Animals are not aliens in conscious descriptions of dystopias and utopias either.15As regards the zoopolitics of utopia, note how, for example, Thomas Morus in his Utopia not only stated that there would be no need for the cruelty of hunting, but also seemingly insisted that portraits of his family had to include his beloved monkeys. See Rainer E. Wiedenmann, Die Tiere der Gesellschaft: Studien zur Soziologie und Semantik von Mensch-Tier-Beziehungen (Konstanz: UVK-Verlags-Gesellschaft, 2002), 105-149. Concerning the zoopolitics of dystopia, take, for example, KRS-One’s “Sound of the Police,” which plays a crucial part in the soundscape of the pigeon vision scene. In its first line “Woop-woop! That’s the sound of da police! That’s the sound of the beast!” the song brings together sovereignty, police, and the beastly16 For a seminal exploration of this relationship in European thought, see Jacques Derrida, The Beast and the Sovereign, Volume I, trans. Geoffrey Bennington (Chicago: University of Chicago Press, 2009). , and later reflects on the continuity between police officers and plantation overseers:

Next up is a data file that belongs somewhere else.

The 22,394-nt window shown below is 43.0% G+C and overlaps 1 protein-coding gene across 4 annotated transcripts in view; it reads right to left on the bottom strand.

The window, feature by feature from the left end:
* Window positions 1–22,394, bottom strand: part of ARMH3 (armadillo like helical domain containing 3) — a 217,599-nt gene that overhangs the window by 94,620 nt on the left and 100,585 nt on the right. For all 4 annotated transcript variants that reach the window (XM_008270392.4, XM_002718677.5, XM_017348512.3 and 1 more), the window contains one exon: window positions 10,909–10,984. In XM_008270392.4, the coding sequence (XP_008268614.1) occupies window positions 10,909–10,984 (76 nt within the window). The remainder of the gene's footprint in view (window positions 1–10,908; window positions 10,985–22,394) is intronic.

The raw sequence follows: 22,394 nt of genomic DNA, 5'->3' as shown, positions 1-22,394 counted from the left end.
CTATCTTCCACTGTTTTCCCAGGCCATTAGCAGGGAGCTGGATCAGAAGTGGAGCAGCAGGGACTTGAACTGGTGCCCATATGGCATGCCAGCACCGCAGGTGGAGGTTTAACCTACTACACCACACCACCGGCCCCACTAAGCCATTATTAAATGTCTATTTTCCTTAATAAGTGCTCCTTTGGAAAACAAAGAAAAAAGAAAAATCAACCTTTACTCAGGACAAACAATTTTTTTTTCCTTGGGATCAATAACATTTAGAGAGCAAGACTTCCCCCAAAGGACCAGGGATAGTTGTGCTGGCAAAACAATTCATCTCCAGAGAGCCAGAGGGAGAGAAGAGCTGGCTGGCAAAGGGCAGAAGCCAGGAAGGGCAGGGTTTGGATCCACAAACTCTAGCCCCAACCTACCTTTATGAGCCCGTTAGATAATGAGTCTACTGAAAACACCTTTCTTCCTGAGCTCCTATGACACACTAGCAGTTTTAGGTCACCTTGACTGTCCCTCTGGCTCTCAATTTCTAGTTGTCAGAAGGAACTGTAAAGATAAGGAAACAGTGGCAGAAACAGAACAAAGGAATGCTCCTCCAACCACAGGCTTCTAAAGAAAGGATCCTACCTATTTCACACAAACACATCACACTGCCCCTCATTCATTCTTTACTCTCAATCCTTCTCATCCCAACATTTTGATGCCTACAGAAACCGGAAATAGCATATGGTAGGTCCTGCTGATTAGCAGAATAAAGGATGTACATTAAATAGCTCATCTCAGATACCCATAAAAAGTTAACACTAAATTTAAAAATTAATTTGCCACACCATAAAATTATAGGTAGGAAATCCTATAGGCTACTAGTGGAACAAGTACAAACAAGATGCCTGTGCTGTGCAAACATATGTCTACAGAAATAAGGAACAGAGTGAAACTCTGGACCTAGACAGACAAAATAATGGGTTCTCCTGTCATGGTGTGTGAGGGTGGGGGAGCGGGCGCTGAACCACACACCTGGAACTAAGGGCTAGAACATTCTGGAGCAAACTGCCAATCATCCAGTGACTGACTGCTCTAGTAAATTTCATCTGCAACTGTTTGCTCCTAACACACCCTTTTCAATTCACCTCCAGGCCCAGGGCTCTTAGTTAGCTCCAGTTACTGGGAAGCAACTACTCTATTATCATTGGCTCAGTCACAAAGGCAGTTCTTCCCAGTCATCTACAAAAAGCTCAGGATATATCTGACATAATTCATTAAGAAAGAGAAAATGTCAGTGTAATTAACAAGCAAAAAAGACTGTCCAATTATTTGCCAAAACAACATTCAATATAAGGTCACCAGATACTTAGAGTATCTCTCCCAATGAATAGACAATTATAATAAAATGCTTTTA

“The overseer rode around the plantation
The officer is off patrolling all the nation
The overseer could stop you what you’re doing
The officer will pull you over just when he’s pursuing
The overseer had the right to get ill
And if you fought back, the overseer had the right to kill
The officer has the right to arrest
And if you fight back they put a hole in your chest!
(Woop!) They both ride horses”